A recent study found that only 17% of the population can accurately estimate the time something will take.
With to-do lists what happens is that we optimistically assume most of the day’s tasks will take less time than what they’ll actually take.
And, in our caffeine-fueled to-do-list scribbling, we load up the day with lengthy tasks we “think” we can get done in a few minutes.
This, of course, causes the to-do list to “roll” into tomorrow… which brings us to my next point.
To-do lists are never quite done (some almost always “roll” into tomorrow).
No judgment. But, when was the last time you actually crossed everything off your to-do list?
In addition to horrible time estimation, the reason to-do lists roll into the next day is they place us into a mindset where everything must go on the list — regardless of the level of impact it has on our day.
Or, how much value it adds.
In many ways, to-do lists cause us to be overly proactive in our thinking. Which, in turn, causes us to put a greater emphasis on tasks that — in the broader scheme of things — aren’t that important.
In addition, they also hinder us from feeling a sense of completion with our day and our work.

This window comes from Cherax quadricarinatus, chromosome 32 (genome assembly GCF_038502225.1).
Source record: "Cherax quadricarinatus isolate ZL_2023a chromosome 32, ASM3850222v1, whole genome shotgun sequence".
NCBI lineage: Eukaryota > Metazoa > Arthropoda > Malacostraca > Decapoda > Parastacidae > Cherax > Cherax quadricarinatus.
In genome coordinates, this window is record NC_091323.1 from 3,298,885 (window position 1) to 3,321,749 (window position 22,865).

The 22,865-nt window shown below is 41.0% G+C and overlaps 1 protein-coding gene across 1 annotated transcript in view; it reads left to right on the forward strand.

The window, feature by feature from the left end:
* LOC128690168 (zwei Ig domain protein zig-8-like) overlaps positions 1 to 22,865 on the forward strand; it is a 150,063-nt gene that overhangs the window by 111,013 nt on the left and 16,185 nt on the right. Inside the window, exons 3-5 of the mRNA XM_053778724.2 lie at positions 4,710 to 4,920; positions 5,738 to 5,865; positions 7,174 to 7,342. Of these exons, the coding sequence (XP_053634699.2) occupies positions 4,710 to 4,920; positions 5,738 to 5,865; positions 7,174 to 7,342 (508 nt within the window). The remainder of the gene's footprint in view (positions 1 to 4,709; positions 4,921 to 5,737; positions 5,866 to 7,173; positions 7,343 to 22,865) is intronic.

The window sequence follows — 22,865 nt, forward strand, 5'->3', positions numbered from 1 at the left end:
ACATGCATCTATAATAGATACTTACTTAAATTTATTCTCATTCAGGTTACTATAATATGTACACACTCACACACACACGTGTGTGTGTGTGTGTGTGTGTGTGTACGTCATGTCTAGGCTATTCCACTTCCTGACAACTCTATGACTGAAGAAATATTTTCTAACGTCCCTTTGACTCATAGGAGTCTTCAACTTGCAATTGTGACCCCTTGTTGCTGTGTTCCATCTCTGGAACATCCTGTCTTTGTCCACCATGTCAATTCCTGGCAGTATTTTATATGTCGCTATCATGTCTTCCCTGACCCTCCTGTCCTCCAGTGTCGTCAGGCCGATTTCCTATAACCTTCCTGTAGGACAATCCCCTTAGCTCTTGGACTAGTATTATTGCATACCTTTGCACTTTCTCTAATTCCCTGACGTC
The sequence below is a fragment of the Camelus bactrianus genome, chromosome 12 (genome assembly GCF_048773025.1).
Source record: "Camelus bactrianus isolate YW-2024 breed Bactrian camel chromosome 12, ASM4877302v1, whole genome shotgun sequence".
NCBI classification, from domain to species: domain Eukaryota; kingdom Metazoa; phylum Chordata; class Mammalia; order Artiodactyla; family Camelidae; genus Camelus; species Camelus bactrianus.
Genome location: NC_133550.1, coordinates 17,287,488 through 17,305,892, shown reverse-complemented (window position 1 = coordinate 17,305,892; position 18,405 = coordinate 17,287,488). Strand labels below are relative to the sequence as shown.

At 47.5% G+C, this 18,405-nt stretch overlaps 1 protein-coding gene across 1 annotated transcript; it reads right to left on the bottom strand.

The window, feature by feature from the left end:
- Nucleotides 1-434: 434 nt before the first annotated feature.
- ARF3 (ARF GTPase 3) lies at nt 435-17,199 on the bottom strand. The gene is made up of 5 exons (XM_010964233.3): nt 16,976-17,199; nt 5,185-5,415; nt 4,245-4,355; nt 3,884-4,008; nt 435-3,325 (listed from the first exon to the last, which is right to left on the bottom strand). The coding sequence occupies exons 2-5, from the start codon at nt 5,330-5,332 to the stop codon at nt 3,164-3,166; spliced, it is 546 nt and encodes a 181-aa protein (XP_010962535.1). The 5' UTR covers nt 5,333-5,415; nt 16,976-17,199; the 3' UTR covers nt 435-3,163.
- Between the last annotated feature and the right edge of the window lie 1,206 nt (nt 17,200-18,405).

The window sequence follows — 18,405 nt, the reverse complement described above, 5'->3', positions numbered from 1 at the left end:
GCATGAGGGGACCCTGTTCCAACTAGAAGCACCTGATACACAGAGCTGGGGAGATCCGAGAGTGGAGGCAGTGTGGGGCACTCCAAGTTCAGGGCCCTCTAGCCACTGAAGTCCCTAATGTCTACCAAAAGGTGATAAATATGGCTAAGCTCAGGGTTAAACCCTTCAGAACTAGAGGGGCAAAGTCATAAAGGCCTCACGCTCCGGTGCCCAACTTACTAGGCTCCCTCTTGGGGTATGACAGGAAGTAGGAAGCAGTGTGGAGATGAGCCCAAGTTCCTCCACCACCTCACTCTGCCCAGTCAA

Nobody that trudges home with a half-completed to-do list feels like they owned the day. No, instead they feel like the day owned them.
To-do lists allow us to avoid the important.
To-do lists also allow us to avoid the most important tasks of the day — they aren’t unlike email in that way.
Take a look at the to-do list I put together below as an example. Let’s pretend it belongs to a sales professional that works for a technology startup.
- Get email inbox to zero.
- Catch up on Slack messages.
- Follow-up with Paul about lunch tomorrow.
- Meet with the marketing team for “brainstorming” session.
- Stop by the grocery.
- Make ‘50’ cold calls to potential leads.
- Do a couple loads of laundry.
- Clean the house.
Now, it doesn’t take a productivity guru to recognize the most important task on the list above is to “make ‘50’ cold calls to potential leads”.
While sure, cleaning the house, doing the laundry, grabbing groceries, following-up with Paul and managing your email inbox might be nice… they aren’t going to create the most impact for the day.
However, if you’re a sales professional (where you get paid to make sales) you better make sure you’re knocking out your 50 cold calls for the day.
While certainly not in all cases, many times people use to-do lists to avoid doing the things they don’t want to do.
Which, is unfortunate, considering the things we don’t want to do tend to be the things we actually need to be doing.
The to-do lists’ better-looking brother.
Scheduling works differently for everyone. If to-do lists work well for you, keep doing them.
However, I would like to offer an alternative. I call it the “hunter” strategy.
Long ago, before we had a fridgeful of food within arm’s reach at all hours of the day, people survived by hunting.